Ringless voicemail Compliance is extremely crucial to the success of any ringless voicemail campaign. Before, after and during any type of marketing campaign you set out to run it is paramount that you seek out your industries rules and regulations governing ringless voicemail. We understand that each industry has its own level of rules and regulations governing marketing, so find out yours and stay compliant. Here at JDI we are 100% compliant when running ringless voicemail campaigns and we fully explain why and how we are complaint in the section below. Clients must adhere to all local, state and federal regulations governing ringless voicemail services or else they run the risk of breaking the law.
Everything we do here at Just Deliver It (JDI) is 100% compliant.
Ringless voicemail Compliance is regulated by the TCPA, FCC and FDCPA.
At Just Deliver It (JDI) our ringless voicemail System is 100% TCPA, FCC and FDCPA Compliant when used properly by clients. JDI can assist clients with their ringless voicemail compliance questions so that they can maintain a smooth operation with no interruption in service.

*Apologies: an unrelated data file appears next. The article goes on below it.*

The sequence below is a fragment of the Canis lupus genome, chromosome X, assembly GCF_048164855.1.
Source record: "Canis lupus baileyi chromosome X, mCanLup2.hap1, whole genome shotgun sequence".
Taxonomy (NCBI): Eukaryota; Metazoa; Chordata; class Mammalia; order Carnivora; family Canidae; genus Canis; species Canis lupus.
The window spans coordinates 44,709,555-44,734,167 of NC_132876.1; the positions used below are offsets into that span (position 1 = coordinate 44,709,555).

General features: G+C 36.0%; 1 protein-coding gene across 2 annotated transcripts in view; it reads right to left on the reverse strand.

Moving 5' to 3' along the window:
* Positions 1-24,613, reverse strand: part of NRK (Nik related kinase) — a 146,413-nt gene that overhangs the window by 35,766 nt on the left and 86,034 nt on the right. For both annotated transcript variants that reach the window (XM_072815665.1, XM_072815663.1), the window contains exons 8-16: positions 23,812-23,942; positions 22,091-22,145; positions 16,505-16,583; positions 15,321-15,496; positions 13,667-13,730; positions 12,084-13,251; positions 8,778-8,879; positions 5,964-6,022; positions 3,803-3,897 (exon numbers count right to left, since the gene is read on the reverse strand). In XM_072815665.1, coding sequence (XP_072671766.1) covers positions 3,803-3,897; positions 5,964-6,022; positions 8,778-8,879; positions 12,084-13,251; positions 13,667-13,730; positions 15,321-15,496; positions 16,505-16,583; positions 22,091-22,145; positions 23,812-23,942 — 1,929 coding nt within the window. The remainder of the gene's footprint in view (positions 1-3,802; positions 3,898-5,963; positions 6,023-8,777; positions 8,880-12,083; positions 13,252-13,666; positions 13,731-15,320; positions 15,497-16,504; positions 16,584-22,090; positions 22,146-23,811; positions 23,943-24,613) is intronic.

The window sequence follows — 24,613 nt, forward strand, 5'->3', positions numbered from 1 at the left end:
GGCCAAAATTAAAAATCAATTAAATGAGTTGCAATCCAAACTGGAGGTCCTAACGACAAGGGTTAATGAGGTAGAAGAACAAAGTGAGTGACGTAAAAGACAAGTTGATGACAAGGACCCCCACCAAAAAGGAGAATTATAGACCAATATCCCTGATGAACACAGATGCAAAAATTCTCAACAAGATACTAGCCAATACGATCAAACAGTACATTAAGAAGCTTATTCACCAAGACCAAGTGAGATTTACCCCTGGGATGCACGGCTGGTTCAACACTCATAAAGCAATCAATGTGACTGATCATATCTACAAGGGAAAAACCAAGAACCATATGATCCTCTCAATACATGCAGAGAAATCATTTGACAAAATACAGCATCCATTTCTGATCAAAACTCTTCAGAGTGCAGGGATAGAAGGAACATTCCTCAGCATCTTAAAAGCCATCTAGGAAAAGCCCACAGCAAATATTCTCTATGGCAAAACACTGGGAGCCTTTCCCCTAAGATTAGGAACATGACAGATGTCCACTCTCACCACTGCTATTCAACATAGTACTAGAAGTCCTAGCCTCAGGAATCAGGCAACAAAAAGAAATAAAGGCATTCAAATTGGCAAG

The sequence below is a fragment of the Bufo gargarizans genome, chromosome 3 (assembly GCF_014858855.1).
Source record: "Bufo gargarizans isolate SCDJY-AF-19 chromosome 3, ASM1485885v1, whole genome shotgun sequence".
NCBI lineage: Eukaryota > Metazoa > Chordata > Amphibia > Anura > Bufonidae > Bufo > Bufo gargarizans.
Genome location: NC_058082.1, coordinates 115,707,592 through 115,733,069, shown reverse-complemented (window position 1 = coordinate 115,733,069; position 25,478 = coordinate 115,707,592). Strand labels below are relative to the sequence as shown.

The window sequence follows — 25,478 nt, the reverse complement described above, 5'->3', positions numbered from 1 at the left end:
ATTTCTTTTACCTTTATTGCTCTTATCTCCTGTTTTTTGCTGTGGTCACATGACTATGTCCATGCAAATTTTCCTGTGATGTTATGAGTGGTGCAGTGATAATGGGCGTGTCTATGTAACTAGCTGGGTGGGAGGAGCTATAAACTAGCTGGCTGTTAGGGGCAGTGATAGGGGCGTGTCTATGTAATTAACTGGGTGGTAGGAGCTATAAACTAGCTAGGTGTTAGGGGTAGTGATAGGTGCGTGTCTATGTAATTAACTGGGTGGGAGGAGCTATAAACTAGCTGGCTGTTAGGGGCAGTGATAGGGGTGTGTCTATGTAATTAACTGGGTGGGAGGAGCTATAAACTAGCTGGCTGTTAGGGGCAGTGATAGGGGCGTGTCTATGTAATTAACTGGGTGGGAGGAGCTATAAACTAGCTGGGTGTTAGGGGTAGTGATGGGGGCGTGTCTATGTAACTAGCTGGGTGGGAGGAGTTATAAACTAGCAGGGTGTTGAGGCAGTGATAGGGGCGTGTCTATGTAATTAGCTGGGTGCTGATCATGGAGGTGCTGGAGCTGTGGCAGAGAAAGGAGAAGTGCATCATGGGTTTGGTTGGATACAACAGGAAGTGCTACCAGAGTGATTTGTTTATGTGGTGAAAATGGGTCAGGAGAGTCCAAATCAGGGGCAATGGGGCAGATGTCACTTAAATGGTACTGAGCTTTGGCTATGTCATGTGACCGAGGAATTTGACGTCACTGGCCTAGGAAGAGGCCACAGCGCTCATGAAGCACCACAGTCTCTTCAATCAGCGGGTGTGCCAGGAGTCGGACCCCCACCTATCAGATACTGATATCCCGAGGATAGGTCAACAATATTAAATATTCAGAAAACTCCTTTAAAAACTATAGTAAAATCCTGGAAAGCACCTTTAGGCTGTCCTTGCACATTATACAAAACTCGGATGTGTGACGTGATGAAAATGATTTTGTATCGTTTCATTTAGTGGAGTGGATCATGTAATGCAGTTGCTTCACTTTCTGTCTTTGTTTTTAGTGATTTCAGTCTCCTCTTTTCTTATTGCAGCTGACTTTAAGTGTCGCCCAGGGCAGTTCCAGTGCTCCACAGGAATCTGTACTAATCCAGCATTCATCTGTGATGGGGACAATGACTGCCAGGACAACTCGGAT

• No telephone call is ever made directly to the lead or subscribers phone.
• The FCC defines a Voicemail as an Enhanced Information Service.
• The FCC and TCPA does not regulate Enhanced Information Service.
• It’s based on server to server communication only to deliver the message.
• The targeted lead or subscriber is never charged for getting the message.
The U.S. Court of Appeals for the Sixth Circuit ruled that voicemails are “Not communication as it is defined by the FDCPA.”
Messages are transmitted via server to server communication, rather than from auto-dialer to a voicemail access number residing on the carriers voicemail system and is delivered at absolutely no charge to the recipient. Voicemail has been widely classified as an “Enhanced Information Service”, rather than as a “common carrier” service, like cellular phone service. Thus far it has not been considered subject to TCPA, FDCPA, or FCC regulations even if the provider of the voicemail service is considered a “common carrier”.